Occasionally Marvin would like to depict faces with a sort of negative highlight, as in the image above. This is done with diagonal brush work and like so much of Stein’s inking in a rather crude manner.
Young Romance #93 (April 1958) “Jealousy”, pencils by Jack Kirby, inks by Marvin Stein
Among Jack Kirby’s late Prize romance art is one story, “Jealousy”, where the spotting for the facial features is rather blunt. The facial inking looks so much like Marvin Stein’s that I am certain he was Jack’s inker. Note the final panel where the man’s right eyebrow is extended into a crease above the nose. This is a characteristic often seen in Stein’s own art, for instance panel 3 from the Justice Traps the Guilty #88 page I showed earlier. Surprisingly the spotting other then for the faces in this story seems more carefully done then is typical for Stein.
This blunt treatment of facial features does not seem to occur in inking for any other of Kirby’s work for Prize. But otherwise similar spotting can be found in the inking of a number of Kirby stories. Could it be that Marvin Stein used greater care when inking for Kirby then he did on his own work? Depending on the answer to that question, Stein could have been a frequent inker of Kirby or a rare one.
Showcase #6 (February 1957) “The Secrets of the Sorcerer’s Box”, page 6, panel 3, pencils by Jack Kirby, inks by Marvin Stein (from DC Archive edition)
When I wrote the DC chapter to “Jack Kirby Austere Inking” I was hampered by my limited access to the work. I am still not ready for a more thorough evaluation of Jack’s DC period but I have gone back over it with Marvin Stein fresh in my mind. Previous I attributed the inking to the initial Challengers of the Unknown stories to Jack. With my latest review I find a number of examples of inking that look like Stein’s work. Take a look at the face in the panel image I provide above, it has Stein’s blunt brushwork style. Also note that a couple of the cloth folds have the slightly off right angle ends that Stein prefers. There is still inking in the first two Showcase issues that look like Kirby’s brush. The red giant in “Dragon Seed” from Showcase #6 seem much better done then I have every seen Stein do. Also the second page from Showcase #7 with its scenes of the Challenger members doing various daring deeds. The problem is that Stein’s blunt brushwork is rather similar to Jack’s Austere style. I now suspect that most of the inking for Showcase #6 and 7 was actually done by Stein with Kirby doing the more difficult parts and perhaps touching up Marvin’s work as well.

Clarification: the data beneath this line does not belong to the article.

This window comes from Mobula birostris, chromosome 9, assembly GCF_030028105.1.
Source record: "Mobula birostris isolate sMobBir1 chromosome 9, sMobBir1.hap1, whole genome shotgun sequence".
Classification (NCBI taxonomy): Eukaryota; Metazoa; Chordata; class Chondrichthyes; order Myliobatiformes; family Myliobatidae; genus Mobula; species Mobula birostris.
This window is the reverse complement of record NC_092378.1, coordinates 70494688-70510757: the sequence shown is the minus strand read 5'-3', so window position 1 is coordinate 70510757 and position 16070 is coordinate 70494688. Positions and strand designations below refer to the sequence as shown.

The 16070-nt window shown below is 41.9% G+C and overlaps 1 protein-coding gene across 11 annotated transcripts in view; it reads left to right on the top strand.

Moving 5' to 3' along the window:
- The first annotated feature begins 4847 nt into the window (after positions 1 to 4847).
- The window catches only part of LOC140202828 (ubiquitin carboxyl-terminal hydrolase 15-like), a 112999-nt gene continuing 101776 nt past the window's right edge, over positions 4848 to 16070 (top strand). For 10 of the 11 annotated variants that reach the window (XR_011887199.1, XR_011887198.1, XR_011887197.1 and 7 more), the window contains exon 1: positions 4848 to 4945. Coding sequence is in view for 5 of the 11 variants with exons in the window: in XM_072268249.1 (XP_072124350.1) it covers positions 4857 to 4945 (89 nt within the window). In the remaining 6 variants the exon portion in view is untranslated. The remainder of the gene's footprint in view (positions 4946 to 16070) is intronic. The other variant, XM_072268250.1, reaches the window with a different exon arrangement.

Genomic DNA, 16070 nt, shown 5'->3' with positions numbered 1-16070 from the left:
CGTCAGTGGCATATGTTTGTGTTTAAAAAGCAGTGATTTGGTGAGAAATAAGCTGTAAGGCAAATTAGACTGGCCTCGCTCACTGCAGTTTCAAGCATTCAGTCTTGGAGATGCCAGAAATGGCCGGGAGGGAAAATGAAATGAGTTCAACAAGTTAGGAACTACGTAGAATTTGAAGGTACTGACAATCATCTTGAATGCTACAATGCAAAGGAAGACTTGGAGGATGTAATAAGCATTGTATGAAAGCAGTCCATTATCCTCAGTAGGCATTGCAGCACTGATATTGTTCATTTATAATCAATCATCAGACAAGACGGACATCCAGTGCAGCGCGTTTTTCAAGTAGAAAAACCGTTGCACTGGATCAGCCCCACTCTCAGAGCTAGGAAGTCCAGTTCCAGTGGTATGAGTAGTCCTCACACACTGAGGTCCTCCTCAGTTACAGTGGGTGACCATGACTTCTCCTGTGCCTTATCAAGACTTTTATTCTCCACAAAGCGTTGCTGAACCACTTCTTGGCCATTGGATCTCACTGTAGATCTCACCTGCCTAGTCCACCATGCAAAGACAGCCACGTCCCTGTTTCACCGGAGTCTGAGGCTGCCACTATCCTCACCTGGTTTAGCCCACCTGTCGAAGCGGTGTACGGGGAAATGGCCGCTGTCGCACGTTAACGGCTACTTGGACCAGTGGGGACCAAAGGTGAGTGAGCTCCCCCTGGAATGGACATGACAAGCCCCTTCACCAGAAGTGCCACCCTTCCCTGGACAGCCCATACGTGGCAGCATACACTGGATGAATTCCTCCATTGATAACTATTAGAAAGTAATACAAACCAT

Challengers of the Unknown #3 (August 1958) “The Menace of the Invincible Challenger”, page 10, panel 2, pencils by Jack Kirby, inks by Marvin Stein (from DC Archive edition)
Marvin Stein did some of the inking for later Challenger stories also. The image above from COTU #3 has the same shadow highlights we saw before from Stein’s crime work. But these later inking differ from Showcase #6 and #7 in that Jack Kirby does not seem to have taken a hand in any of the spotting.
I have added a checklist for Marvin Stein, which like all my checklists are works in progress. However a checklist of Stein’s inking Kirby will have to wait, at least until I have reviewed some of the other Kirby inkers.